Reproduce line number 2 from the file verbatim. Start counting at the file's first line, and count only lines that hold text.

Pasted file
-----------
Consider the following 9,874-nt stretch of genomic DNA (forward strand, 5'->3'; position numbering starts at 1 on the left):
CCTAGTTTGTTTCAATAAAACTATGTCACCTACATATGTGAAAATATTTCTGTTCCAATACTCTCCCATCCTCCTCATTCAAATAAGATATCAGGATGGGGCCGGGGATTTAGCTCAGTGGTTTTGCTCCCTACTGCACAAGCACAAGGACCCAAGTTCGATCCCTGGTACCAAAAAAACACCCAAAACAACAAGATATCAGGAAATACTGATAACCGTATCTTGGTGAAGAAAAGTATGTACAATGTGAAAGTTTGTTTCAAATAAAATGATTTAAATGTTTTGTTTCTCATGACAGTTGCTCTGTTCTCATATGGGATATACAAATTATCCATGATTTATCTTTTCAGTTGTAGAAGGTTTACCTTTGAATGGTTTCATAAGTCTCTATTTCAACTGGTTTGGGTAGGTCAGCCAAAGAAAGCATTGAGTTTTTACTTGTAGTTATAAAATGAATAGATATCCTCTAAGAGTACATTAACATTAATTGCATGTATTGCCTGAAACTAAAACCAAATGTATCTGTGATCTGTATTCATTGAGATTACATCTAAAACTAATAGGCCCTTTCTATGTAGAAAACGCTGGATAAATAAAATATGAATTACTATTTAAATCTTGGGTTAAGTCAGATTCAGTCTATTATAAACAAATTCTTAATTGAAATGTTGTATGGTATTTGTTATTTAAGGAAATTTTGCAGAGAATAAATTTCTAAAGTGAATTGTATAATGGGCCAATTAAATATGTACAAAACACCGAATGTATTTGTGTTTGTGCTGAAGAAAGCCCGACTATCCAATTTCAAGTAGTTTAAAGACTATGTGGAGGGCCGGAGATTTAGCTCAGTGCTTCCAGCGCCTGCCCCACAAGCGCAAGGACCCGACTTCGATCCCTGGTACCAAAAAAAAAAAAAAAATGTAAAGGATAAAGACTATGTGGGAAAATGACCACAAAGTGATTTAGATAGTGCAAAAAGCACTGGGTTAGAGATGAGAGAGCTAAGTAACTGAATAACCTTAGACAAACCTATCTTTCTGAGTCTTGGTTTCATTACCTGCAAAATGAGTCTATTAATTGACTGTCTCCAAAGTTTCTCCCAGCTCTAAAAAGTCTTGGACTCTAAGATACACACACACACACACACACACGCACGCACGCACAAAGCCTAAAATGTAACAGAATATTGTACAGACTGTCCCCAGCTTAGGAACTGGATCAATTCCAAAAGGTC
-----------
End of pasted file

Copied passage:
CCTAGTTTGTTTCAATAAAACTATGTCACCTACATATGTGAAAATATTTCTGTTCCAATACTCTCCCATCCTCCTCATTCAAATAAGATATCAGGATGGGGCCGGGGATTTAGCTCAGTGGTTTTGCTCCCTACTGCACAAGCACAAGGACCCAAGTTCGATCCCTGGTACCAAAAAAACACCCAAAACAACAAGATATCAGGAAATACTGATAACCGTATCTTGGTGAAGAAAAGTATGTACAATGTGAAAGTTTGTTTCAAATAAAATGATTTAAATGTTTTGTTTCTCATGACAGTTGCTCTGTTCTCATATGGGATATACAAATTATCCATGATTTATCTTTTCAGTTGTAGAAGGTTTACCTTTGAATGGTTTCATAAGTCTCTATTTCAACTGGTTTGGGTAGGTCAGCCAAAGAAAGCATTGAGTTTTTACTTGTAGTTATAAAATGAATAGATATCCTCTAAGAGTACATTAACATTAATTGCATGTATTGCCTGAAACTAAAACCAAATGTATCTGTGATCTGTATTCATTGAGATTACATCTAAAACTAATAGGCCCTTTCTATGTAGAAAACGCTGGATAAATAAAATATGAATTACTATTTAAATCTTGGGTTAAGTCAGATTCAGTCTATTATAAACAAATTCTTAATTGAAATGTTGTATGGTATTTGTTATTTAAGGAAATTTTGCAGAGAATAAATTTCTAAAGTGAATTGTATAATGGGCCAATTAAATATGTACAAAACACCGAATGTATTTGTGTTTGTGCTGAAGAAAGCCCGACTATCCAATTTCAAGTAGTTTAAAGACTATGTGGAGGGCCGGAGATTTAGCTCAGTGCTTCCAGCGCCTGCCCCACAAGCGCAAGGACCCGACTTCGATCCCTGGTACCAAAAAAAAAAAAAAAATGTAAAGGATAAAGACTATGTGGGAAAATGACCACAAAGTGATTTAGATAGTGCAAAAAGCACTGGGTTAGAGATGAGAGAGCTAAGTAACTGAATAACCTTAGACAAACCTATCTTTCTGAGTCTTGGTTTCATTACCTGCAAAATGAGTCTATTAATTGACTGTCTCCAAAGTTTCTCCCAGCTCTAAAAAGTCTTGGACTCTAAGATACACACACACACACACACACACGCACGCACGCACAAAGCCTAAAATGTAACAGAATATTGTACAGACTGTCCCCAGCTTAGGAACTGGATCAATTCCAAAAGGTC